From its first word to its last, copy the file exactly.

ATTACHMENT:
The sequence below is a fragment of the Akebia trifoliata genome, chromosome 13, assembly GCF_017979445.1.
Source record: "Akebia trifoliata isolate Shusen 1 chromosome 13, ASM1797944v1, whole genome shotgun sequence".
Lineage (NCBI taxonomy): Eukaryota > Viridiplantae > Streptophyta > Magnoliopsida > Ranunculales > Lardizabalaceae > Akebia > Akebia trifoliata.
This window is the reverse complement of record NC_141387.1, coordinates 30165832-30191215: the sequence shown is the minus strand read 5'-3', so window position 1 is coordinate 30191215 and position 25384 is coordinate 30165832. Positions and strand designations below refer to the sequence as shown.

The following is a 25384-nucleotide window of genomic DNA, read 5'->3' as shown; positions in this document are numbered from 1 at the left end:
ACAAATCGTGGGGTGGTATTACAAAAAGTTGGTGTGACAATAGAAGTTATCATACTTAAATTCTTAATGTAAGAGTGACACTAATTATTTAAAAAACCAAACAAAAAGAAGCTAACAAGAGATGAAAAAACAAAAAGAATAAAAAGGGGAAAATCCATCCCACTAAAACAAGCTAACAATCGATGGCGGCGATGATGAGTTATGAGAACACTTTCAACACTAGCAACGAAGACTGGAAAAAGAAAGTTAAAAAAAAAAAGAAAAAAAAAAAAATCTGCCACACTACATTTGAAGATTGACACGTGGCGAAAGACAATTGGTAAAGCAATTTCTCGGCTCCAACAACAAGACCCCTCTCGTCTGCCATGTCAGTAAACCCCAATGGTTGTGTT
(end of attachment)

The sequence below is a fragment of the Akebia trifoliata genome, chromosome 13, assembly GCF_017979445.1.
Source record: "Akebia trifoliata isolate Shusen 1 chromosome 13, ASM1797944v1, whole genome shotgun sequence".
Lineage (NCBI taxonomy): Eukaryota > Viridiplantae > Streptophyta > Magnoliopsida > Ranunculales > Lardizabalaceae > Akebia > Akebia trifoliata.
This window is the reverse complement of record NC_141387.1, coordinates 30165832-30191215: the sequence shown is the minus strand read 5'-3', so window position 1 is coordinate 30191215 and position 25384 is coordinate 30165832. Positions and strand designations below refer to the sequence as shown.

The following is a 25384-nucleotide window of genomic DNA, read 5'->3' as shown; positions in this document are numbered from 1 at the left end:
ACAAATCGTGGGGTGGTATTACAAAAAGTTGGTGTGACAATAGAAGTTATCATACTTAAATTCTTAATGTAAGAGTGACACTAATTATTTAAAAAACCAAACAAAAAGAAGCTAACAAGAGATGAAAAAACAAAAAGAATAAAAAGGGGAAAATCCATCCCACTAAAACAAGCTAACAATCGATGGCGGCGATGATGAGTTATGAGAACACTTTCAACACTAGCAACGAAGACTGGAAAAAGAAAGTTAAAAAAAAAAAGAAAAAAAAAAAAATCTGCCACACTACATTTGAAGATTGACACGTGGCGAAAGACAATTGGTAAAGCAATTTCTCGGCTCCAACAACAAGACCCCTCTCGTCTGCCATGTCAGTAAACCCCAATGGTTGTGTT